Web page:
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It's a challenge to watch these young, so-called unknown musicians and write about their performances. It's essential to be alert and careful not to bury the performances under misguiding expectations or mistaken standards. It is important to strive to be true to the musical core and heart when relating the music to past, future and other contexts.
Undoubtedly, creative innovation could be detected and discerned in the variety of approaches. There were also different solutions bringing together originality, brilliance, virtuosity and forcefulness of impact, depending on the personalities and sociocultural backgrounds of the musicians. Every group and every singular musician presented its/her/his state of progress regarding these interrelated elements. Considering all the performances, it turns out that the quality of dynamics as a complex, accumulated entity can be regarded as a key factor with respect to effect and impression.
Or, as Gerry Godley put it in a first reaction: "What I do feel is the connectedness and interdependence of these performances, that they are all linked togethereach one informed and framed by the ones that come before and after." Regarding that point of view, "it feels that, in the hands of these artists we heard, stylistic hierarchies are breaking down, different ways of expression can coexist, and what matters is that the music is vital and authentic."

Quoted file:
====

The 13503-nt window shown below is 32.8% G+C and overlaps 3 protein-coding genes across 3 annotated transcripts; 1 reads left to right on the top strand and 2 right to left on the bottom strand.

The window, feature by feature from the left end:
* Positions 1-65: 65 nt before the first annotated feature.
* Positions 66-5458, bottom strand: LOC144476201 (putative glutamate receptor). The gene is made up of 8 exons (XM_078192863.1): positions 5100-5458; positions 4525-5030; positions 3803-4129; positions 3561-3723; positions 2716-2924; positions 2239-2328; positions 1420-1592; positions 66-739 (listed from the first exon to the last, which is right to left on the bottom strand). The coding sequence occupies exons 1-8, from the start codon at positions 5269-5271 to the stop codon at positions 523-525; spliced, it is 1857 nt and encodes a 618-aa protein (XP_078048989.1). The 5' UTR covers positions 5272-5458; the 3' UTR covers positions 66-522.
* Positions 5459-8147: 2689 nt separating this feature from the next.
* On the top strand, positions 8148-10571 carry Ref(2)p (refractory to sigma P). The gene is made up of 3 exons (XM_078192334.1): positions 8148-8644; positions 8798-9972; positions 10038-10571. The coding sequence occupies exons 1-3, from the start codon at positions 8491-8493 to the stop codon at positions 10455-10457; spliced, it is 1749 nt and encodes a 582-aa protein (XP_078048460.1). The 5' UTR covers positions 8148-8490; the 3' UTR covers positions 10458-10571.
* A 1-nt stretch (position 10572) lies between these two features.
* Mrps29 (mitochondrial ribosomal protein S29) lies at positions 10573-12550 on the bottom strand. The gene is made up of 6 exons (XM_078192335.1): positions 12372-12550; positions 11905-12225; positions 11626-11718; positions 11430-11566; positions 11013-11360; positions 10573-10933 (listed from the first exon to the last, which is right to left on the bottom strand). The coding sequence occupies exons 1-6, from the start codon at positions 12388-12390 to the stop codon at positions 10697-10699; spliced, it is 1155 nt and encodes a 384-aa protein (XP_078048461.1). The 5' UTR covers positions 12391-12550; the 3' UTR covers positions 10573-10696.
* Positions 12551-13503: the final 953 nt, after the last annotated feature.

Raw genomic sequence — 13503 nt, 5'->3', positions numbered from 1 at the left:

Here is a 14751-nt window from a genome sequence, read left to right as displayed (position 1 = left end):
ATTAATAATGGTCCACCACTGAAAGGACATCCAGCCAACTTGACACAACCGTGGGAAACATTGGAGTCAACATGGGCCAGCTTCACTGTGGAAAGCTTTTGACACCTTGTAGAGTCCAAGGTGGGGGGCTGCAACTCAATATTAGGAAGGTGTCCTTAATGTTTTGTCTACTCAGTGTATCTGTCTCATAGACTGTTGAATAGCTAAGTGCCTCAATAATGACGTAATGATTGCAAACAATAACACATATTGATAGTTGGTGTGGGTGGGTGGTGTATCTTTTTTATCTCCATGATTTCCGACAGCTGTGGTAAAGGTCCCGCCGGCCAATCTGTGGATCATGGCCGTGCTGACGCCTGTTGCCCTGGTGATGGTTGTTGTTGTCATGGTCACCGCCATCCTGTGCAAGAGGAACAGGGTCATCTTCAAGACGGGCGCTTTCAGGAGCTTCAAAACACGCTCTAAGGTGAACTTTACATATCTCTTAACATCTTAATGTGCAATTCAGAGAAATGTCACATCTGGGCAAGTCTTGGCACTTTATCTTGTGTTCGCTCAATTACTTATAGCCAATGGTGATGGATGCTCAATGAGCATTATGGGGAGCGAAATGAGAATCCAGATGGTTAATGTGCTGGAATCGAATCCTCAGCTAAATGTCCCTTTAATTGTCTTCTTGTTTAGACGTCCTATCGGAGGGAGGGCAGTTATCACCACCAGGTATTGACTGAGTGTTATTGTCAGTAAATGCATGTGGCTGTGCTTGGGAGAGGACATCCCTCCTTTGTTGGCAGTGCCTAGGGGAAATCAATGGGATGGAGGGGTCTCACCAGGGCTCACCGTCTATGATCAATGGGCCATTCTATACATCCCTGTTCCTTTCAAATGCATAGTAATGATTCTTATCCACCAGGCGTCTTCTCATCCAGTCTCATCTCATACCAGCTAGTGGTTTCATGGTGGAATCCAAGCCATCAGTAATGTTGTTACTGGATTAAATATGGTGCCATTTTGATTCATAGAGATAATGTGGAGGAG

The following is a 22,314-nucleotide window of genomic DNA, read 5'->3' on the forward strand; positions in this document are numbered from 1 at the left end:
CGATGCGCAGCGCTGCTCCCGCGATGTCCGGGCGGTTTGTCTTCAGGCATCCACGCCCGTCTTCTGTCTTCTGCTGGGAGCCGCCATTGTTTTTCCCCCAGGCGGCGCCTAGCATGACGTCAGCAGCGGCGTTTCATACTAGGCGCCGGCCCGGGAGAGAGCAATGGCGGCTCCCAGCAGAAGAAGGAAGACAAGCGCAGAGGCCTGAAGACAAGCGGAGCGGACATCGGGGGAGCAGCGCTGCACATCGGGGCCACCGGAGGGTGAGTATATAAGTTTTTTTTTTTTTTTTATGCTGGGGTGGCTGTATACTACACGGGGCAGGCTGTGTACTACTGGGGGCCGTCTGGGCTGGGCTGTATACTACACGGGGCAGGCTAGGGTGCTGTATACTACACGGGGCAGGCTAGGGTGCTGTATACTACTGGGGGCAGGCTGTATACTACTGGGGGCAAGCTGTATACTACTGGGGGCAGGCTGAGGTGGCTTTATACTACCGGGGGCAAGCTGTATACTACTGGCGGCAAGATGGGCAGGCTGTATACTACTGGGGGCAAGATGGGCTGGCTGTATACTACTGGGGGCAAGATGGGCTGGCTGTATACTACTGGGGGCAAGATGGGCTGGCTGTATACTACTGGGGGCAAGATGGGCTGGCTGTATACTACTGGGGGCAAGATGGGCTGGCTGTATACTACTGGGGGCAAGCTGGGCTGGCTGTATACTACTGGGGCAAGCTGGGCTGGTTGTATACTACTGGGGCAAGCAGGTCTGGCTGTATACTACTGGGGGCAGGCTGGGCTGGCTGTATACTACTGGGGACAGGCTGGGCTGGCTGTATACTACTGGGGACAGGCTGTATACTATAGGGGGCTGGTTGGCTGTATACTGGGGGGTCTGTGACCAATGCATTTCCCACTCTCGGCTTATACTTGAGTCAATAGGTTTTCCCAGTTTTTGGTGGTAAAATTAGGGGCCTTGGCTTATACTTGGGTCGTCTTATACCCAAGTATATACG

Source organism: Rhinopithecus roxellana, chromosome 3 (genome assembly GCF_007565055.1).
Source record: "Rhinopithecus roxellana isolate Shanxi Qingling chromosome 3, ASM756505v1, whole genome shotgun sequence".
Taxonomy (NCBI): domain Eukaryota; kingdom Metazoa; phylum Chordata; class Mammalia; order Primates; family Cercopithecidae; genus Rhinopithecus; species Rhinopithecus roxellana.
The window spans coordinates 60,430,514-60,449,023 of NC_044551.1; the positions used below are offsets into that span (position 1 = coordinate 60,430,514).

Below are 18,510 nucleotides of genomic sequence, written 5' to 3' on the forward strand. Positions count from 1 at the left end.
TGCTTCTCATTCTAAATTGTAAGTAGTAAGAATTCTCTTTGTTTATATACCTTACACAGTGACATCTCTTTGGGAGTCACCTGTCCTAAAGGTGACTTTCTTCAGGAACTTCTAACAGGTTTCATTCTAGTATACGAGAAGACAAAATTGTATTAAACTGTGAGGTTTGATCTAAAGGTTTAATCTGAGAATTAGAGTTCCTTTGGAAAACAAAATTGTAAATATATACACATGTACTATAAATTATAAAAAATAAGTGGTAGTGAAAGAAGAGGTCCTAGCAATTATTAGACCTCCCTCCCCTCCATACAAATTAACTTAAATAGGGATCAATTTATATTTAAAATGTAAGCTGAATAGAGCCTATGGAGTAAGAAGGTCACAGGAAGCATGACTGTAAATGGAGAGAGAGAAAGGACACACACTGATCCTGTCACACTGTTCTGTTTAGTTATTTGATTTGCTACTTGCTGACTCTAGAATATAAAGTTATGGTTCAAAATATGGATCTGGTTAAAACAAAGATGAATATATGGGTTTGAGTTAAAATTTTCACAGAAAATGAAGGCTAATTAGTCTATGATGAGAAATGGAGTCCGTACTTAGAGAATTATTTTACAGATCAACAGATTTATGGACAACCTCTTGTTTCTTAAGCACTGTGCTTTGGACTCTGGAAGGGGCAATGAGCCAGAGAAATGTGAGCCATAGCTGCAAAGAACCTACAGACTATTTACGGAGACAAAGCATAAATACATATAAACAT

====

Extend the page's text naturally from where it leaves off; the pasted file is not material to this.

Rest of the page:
An important issue here is what and how to share things with these musicians in terms of experience, insight and wishes. In the field of jazz it seems it seems possible, to a high degree but with some caveats. It is important to be open about one's own point of view, and with such an age gap it is not possible to really fully share the perceptions and perspectives that can turn out to be the most productive thing.
The best show I ever attended was going with my father to see Dizzy Gillespie play at the Royal Festival Hall in London, England. Dizzy was a man full of charisma and play. He managed to get four different sections of the audience to sing four different vocal parts in one song
The best show I ever attended was going with my father to see Dizzy Gillespie play at the Royal Festival Hall in London, England. Dizzy was a man full of charisma and play. He managed to get four different sections of the audience to sing four different vocal parts in one song. He captured everyone's attention and got us all up on our feet dancing alongside him to this incredible music we call jazz.